Tuesday, January 15, 2013

David Fong’s Lion Dance Brings Good Luck for the Year of the Snake

By Phyllis Louise Harris
January/February 2013

One of China’s most enjoyable New Year traditions is the Lion Dance designed to scare away evil spirits so that good luck will follow.

For more than thirty years David Fong and his family have performed this traditional dance at their Bloomington restaurant. This year diners can enjoy this good luck tradition Thursday, Friday and Saturday, February 7, 8, and 9.

It is a family affair for both the dancers and the diners. Each year families with children are among the diners who fill David Fong’s for this New Year tradition to enjoy the rhythmic, colorful twenty-minute program. Dancing to the beat of the drum, cymbals and gong, the happy lion moves from table to table stopping to tease the children and making sure evil has been sent away.

Performers are always members of the Fong family sometimes including three generations. Two will don the colorful lion costume and three will play the instruments.

Dating back to the third century B.C., the Chinese lion dance is intended to impart a happy, cheerful celebration for the New Year and for other special events. In Northern China the lion is made up of several performers donning the colorful almost dragon-like costume. In Southern China is composed of two dancers moving quickly to the rhythms of the instruments. There are specified steps for the movements and performers work in unison to perform them correctly. The banging of the drum and the clanging of the cymbals and gong are designed to frighten away evil spirits. This allows good luck to follow, hopefully, throughout the New Year.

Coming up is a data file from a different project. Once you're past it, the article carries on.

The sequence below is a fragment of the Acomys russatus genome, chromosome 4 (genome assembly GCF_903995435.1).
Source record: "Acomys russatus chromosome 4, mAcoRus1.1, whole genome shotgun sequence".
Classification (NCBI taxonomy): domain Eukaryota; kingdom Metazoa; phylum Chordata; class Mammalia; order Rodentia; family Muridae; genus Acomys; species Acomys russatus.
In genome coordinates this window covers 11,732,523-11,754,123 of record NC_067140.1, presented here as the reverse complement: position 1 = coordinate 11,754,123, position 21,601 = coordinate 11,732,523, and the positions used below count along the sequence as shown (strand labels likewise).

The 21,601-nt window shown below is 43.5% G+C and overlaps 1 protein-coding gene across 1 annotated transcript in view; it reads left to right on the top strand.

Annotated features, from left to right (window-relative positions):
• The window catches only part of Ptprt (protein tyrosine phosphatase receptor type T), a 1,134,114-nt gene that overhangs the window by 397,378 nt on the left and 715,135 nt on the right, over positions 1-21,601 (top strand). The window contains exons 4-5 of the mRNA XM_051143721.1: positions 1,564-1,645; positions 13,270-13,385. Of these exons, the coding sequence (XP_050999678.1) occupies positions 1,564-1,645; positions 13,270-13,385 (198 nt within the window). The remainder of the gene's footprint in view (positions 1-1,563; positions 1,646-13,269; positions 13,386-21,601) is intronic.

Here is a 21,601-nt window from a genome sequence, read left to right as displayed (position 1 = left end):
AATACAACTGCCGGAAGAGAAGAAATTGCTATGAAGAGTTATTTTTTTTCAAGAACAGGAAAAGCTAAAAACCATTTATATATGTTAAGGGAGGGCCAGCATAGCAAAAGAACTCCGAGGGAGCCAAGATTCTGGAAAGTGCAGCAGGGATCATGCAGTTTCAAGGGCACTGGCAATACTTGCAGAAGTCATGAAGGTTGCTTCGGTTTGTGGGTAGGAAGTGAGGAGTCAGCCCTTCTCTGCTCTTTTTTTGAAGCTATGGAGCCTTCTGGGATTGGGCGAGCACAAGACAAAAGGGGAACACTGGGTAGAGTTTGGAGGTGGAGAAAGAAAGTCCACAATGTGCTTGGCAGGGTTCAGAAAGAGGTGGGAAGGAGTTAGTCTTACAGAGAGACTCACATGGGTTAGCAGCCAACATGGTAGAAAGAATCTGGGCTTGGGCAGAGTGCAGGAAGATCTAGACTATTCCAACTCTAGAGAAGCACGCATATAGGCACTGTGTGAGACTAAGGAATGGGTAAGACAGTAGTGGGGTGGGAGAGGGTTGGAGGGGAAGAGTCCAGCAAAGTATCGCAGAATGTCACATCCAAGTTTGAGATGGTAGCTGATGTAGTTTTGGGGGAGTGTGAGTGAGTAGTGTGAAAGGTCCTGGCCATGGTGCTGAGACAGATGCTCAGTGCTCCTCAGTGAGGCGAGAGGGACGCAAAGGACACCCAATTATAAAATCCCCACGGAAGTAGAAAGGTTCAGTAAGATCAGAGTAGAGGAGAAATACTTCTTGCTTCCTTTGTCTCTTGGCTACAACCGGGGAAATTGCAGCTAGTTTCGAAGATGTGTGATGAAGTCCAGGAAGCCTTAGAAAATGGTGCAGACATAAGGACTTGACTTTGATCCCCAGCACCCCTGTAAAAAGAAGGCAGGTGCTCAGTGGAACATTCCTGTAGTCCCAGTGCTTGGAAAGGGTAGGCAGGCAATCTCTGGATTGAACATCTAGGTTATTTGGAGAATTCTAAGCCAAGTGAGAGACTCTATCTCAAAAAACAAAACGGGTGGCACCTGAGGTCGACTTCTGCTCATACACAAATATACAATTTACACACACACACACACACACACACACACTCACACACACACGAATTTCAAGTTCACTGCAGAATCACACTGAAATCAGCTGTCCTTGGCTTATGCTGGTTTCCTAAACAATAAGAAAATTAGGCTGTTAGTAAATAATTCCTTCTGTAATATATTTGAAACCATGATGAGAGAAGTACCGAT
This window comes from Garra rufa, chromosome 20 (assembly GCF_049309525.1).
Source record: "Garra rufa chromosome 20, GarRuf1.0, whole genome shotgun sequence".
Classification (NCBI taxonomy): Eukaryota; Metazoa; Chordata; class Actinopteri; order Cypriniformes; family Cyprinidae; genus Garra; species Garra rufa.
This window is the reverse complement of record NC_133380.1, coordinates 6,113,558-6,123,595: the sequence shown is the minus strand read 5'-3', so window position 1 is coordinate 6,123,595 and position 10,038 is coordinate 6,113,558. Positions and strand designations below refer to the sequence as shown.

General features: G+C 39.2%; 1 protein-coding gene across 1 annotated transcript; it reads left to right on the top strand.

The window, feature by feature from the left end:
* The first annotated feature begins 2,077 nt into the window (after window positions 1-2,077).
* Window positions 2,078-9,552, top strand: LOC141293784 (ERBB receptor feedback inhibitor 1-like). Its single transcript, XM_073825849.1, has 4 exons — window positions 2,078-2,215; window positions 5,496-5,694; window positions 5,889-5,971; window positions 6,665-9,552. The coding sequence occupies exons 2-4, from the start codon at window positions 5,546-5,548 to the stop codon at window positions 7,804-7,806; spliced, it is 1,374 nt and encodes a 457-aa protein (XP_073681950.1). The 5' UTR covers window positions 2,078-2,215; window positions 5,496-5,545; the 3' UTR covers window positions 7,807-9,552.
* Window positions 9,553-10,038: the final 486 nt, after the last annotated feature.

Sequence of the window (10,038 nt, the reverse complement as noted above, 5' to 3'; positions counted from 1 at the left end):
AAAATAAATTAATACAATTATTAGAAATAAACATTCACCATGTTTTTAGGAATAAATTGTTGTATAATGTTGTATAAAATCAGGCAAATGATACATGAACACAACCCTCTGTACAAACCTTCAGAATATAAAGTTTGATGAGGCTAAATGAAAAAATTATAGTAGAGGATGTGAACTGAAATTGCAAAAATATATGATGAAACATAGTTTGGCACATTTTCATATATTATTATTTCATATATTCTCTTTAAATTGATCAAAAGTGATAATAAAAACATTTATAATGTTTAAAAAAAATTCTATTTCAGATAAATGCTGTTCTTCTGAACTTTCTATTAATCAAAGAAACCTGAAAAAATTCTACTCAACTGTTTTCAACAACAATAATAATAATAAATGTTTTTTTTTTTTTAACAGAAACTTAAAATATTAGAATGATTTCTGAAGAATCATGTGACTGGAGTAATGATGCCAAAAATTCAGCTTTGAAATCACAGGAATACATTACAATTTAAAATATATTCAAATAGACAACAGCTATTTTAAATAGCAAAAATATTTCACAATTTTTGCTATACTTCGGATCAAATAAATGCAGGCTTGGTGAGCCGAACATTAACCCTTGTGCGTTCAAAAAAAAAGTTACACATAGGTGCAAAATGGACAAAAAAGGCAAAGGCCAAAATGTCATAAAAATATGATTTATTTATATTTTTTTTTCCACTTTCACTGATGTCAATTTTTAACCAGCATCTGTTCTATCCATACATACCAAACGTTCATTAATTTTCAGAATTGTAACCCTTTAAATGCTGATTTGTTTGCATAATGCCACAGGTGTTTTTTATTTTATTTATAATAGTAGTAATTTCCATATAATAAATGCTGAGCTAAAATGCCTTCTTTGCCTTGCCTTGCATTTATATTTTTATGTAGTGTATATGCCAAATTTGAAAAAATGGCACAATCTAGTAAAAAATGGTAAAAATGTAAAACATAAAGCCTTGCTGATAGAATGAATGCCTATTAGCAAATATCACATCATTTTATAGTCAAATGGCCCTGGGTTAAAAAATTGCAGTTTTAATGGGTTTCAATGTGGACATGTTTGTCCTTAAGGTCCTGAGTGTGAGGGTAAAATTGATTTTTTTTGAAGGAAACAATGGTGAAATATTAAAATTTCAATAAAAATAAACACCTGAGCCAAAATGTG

The special New Year dinner is a family style menu including dishes not usually available the rest of the year as well as the restaurant’s complete Chinese and American offerings. Each diner receives a traditional New Year red envelope holding a shiny penny and chocolate-dipped fortune cookies at the end of the meal.

Dinner starts at 6:00 p.m. with the Lion Dance at 7:00 p.m. The three nights are usually sold out so reservations are essential. Call 952-888-9294, David Fong’s Chinese Restaurant at 94th and Lyndale Avenue South in Bloomington. There is plenty of free parking in their adjacent lot. 

Read more about Asian traditions and celebrations in Asian Flavors: Changing the Tastes of Minnesota since 1875, now in bookstores and on amazon.com. 

Buy online:  Asian Flavors: Changing the Tastes of Minnesota since 1875

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